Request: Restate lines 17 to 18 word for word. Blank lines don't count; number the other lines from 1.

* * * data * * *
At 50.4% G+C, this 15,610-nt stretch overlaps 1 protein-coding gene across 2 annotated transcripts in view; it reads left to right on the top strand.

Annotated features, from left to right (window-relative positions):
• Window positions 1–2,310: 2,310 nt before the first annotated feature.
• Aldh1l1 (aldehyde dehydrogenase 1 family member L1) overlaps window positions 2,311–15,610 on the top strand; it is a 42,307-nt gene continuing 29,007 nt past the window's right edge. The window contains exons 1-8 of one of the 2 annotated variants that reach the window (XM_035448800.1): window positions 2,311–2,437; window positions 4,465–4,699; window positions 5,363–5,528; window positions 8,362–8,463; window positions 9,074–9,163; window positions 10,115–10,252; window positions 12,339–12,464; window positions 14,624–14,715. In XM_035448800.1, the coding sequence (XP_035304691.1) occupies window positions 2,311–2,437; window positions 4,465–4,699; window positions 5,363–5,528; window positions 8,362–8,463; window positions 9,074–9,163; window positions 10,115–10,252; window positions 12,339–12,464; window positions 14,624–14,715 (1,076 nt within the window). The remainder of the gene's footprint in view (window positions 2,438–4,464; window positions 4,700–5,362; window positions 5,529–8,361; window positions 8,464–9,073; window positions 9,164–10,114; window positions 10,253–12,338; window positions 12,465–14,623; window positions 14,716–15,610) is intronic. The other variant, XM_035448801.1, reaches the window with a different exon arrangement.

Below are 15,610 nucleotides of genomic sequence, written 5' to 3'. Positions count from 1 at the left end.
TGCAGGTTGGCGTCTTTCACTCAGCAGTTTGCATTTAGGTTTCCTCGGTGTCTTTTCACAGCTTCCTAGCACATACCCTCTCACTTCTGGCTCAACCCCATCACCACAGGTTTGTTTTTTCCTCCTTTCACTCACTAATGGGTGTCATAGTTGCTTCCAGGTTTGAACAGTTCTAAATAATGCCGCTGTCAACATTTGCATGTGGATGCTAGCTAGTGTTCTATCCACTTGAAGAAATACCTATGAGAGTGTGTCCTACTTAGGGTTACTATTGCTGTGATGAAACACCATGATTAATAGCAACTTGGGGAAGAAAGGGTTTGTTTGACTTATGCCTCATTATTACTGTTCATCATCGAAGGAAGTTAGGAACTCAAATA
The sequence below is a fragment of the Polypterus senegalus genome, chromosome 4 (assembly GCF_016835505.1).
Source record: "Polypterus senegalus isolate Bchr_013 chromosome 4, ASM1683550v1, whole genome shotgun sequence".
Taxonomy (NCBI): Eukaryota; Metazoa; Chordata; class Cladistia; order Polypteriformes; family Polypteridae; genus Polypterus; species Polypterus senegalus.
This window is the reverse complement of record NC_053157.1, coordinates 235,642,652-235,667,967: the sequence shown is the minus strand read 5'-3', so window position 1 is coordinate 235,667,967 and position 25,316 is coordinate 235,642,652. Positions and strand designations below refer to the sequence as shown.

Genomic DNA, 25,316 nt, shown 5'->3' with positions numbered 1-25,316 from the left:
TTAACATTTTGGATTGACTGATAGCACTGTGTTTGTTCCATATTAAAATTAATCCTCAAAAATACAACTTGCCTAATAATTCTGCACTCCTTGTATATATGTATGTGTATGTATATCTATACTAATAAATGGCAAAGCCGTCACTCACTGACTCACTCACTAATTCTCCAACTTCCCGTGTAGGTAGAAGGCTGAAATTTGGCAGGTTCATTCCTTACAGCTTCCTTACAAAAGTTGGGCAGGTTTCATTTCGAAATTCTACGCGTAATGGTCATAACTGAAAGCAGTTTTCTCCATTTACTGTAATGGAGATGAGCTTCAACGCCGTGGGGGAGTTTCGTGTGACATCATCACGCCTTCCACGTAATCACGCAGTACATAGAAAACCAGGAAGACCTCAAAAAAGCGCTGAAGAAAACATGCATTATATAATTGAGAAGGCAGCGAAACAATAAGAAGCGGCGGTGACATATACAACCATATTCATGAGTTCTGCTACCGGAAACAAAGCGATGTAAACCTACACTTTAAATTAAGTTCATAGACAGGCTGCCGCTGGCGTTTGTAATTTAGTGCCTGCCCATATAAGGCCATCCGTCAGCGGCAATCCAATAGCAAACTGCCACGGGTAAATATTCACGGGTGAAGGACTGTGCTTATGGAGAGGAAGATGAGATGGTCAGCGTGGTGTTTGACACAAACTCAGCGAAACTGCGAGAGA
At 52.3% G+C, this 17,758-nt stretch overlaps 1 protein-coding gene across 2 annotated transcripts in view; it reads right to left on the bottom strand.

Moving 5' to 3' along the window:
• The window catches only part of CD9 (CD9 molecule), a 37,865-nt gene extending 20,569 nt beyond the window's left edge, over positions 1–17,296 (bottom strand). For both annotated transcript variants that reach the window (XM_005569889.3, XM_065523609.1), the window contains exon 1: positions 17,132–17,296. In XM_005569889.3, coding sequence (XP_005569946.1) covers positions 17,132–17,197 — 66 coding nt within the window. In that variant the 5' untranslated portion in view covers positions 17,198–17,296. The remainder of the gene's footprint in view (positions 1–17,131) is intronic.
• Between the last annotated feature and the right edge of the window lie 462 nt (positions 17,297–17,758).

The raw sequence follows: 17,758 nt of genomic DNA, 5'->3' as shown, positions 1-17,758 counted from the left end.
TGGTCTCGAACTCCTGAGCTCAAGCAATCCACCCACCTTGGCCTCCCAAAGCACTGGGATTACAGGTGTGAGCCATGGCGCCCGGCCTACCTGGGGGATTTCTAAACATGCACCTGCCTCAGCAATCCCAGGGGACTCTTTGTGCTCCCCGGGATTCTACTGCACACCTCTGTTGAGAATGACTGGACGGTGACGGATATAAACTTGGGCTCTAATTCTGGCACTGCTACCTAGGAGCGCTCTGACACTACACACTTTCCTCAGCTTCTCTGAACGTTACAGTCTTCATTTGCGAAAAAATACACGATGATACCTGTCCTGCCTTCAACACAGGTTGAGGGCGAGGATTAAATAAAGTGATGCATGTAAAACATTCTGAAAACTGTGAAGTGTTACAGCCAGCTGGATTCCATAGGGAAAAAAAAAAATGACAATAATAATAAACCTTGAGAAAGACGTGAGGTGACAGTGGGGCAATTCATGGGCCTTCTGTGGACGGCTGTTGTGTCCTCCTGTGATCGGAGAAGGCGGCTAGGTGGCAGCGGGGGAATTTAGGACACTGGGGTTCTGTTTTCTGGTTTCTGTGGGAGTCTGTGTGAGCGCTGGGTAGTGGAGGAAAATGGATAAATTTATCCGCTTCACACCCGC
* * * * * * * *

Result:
The raw sequence follows: 17,758 nt of genomic DNA, 5'->3' as shown, positions 1-17,758 counted from the left end.
TGGTCTCGAACTCCTGAGCTCAAGCAATCCACCCACCTTGGCCTCCCAAAGCACTGGGATTACAGGTGTGAGCCATGGCGCCCGGCCTACCTGGGGGATTTCTAAACATGCACCTGCCTCAGCAATCCCAGGGGACTCTTTGTGCTCCCCGGGATTCTACTGCACACCTCTGTTGAGAATGACTGGACGGTGACGGATATAAACTTGGGCTCTAATTCTGGCACTGCTACCTAGGAGCGCTCTGACACTACACACTTTCCTCAGCTTCTCTGAACGTTACAGTCTTCATTTGCGAAAAAATACACGATGATACCTGTCCTGCCTTCAACACAGGTTGAGGGCGAGGATTAAATAAAGTGATGCATGTAAAACATTCTGAAAACTGTGAAGTGTTACAGCCAGCTGGATTCCATAGGGAAAAAAAAAAATGACAATAATAATAAACCTTGAGAAAGACGTGAGGTGACAGTGGGGCAATTCATGGGCCTTCTGTGGACGGCTGTTGTGTCCTCCTGTGATCGGAGAAGGCGGCTAGGTGGCAGCGGGGGAATTTAGGACACTGGGGTTCTGTTTTCTGGTTTCTGTGGGAGTCTGTGTGAGCGCTGGGTAGTGGAGGAAAATGGATAAATTTATCCGCTTCACACCCGC